Debating the validity of evolution is more embarrassing than if we were still arguing about the cause of malaria, with some insisting that “night fever” is caused by bad air, completely ignoring our knowledge of mosquitoes.  Would we be “censoring” people because we do not give “equal time” in our universities to those who still believe that bad air causes the disease?

So I offer a counter proposal to the rather absurd effort recently undertaken by actor Kirk Cameron to distribute to the “top 50 universities” 50,000 copies of Darwin’s book annotated with a 50 page introduction of fantasy and falsehoods that seek to dispute the indisputable. The self-proclaimed “anti-atheist” campaign is being promoted on a video widely viewed on YouTube.

That the YouTube video and the annotation itself are rife with inaccuracies and false statements is indisputable.  The promotion claims that Einstein believed in god.  He did not, and certainly not in one that created the universe.  Here is Einstein’s opinion of god in his own words written in a letter dated January 3, 1954:  “The word god is for me nothing more than the expression and product of human weakness, the Bible a collection of honourable, but still primitive legends which are nevertheless pretty childish.”  The video falsely claims that kids can “no longer” pray in school and that the Ten Commandments cannot be displayed in public.  Both are factually incorrect; of course a student can open his personal bible in school, and displays of the Commandments are prohibited only on government property.  This does not represent “no longer” but the conditions on which the country was founded.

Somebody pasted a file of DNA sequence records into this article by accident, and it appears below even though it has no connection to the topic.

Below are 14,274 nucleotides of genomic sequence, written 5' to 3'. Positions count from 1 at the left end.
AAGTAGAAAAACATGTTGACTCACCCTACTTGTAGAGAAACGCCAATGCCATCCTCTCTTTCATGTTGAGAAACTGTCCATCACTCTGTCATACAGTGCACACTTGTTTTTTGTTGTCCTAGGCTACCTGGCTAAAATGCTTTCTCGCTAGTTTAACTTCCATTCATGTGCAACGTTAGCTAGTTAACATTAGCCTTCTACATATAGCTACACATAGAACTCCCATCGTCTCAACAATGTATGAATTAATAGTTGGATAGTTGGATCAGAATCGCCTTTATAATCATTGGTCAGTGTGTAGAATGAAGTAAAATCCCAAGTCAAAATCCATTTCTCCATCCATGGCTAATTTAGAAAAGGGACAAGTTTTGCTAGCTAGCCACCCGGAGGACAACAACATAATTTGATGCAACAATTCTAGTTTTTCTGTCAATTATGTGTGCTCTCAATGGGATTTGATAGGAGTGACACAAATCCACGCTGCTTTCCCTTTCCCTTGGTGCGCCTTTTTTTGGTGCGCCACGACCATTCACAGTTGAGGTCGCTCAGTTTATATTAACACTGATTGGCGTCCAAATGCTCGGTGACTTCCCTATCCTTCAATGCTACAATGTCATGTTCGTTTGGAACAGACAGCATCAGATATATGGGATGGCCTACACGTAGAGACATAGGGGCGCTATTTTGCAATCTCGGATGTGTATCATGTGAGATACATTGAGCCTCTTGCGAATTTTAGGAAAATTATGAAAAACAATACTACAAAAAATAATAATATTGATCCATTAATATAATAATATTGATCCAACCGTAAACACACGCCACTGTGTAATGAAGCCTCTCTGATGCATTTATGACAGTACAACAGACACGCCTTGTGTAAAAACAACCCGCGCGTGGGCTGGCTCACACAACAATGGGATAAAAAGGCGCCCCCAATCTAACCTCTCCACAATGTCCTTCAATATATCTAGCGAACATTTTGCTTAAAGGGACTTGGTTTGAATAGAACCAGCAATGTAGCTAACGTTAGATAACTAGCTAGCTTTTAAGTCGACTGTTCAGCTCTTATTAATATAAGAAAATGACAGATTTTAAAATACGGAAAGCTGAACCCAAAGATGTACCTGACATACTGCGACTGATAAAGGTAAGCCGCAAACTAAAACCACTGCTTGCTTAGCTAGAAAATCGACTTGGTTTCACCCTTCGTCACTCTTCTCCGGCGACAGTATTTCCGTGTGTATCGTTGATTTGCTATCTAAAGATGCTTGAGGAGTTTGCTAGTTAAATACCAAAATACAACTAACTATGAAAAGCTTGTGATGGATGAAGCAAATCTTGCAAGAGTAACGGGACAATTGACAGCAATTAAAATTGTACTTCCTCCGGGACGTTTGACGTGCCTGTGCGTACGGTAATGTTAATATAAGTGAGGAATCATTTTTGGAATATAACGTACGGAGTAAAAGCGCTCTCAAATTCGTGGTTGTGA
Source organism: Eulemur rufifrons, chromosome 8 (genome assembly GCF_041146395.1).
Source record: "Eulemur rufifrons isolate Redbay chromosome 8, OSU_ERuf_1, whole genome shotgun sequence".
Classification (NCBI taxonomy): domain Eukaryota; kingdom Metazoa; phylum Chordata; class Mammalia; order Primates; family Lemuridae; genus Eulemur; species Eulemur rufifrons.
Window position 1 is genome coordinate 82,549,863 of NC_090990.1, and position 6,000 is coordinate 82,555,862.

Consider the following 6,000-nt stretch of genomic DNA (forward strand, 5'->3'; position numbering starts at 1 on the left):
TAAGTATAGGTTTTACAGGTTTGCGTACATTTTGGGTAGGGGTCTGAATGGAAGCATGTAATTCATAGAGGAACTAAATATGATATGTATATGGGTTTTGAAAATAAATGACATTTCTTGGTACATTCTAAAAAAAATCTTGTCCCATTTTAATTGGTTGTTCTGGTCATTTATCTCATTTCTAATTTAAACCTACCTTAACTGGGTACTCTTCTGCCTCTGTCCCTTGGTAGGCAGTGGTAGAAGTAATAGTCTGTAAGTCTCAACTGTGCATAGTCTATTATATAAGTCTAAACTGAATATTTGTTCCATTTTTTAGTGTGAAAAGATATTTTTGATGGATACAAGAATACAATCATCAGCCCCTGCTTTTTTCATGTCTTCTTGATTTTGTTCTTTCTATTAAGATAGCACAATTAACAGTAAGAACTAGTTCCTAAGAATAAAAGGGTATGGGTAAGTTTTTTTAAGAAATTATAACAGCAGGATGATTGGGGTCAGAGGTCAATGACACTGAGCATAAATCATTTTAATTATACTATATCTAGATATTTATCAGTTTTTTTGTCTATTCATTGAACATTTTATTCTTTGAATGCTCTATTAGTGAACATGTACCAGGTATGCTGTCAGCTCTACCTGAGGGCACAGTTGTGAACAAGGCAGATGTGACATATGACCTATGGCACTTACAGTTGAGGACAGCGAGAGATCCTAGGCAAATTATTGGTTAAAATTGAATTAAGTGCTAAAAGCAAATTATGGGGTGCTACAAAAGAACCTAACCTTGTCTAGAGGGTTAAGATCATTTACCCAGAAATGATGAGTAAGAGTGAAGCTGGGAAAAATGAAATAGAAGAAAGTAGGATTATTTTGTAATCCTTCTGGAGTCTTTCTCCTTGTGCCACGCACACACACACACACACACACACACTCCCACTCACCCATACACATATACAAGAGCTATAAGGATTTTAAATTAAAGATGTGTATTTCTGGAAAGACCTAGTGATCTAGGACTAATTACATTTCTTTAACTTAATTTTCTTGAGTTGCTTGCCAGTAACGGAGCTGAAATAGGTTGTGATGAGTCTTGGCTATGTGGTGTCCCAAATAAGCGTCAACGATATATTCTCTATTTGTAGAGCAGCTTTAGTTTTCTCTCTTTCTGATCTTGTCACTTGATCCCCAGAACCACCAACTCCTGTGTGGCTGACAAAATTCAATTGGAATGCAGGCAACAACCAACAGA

The effort to discredit evolution must inevitably rely upon verifiably false statements.  But pointing out the inaccuracies is decried as censorship.  Hence Cameron’s latest play is based on the belief, which Cameron explicitly states, that Creationists are being prevented from telling their story.  Really? Cameron oddly claims he is being silenced, without defining by whom, but then cites Berkeley’s policy of allowing anybody to distribute non-commercial material in open spaces on campus.  Like that statement of self-contradiction, the entire of idea of censorship turns reality on its head.   Universities are one of only a few places in society where rational thought is being taught; whereas everywhere else, every Sunday, in every church, on just about every street corner in the United States, those who oppose evolution are free to promote their ideas.  The notion of censorship is so absurd in a country dominated by Christianity in virtually every aspect of life as to be offensive.  In a society with churches popping up like mushrooms, in which 75% of Americans claim to be Christian, any accusation about brainwashing would have to be laid at the feet of ministers, rabbis, priests and mullahs, not a few university professors.

So let’s let a thousand flowers bloom!  I say let Cameron and his ilk distribute hundreds of thousands of their silly annotations.   But if they are free to distribute to universities, then rationalists deserve the same freedom.  That means we should distribute copies of Darwin’s book, uncensored, to every church in the country.  We should stand next to the minister or priest as parishioners are filing out of the church and hand out Darwin’s tome to each as they pass by.  In fact, we should get equal time at the pulpit!  For every ten minutes of sermon, I want ten minutes to promote rationalism.  If Creationists believe they deserve equal time in the classroom, then certainly rationalists deserve equal time under the nave!

Let’s fight brimstone with brimstone.   There would be no better way to celebrate this 150th anniversary.  Knowledge is the only effective means of fighting ignorance.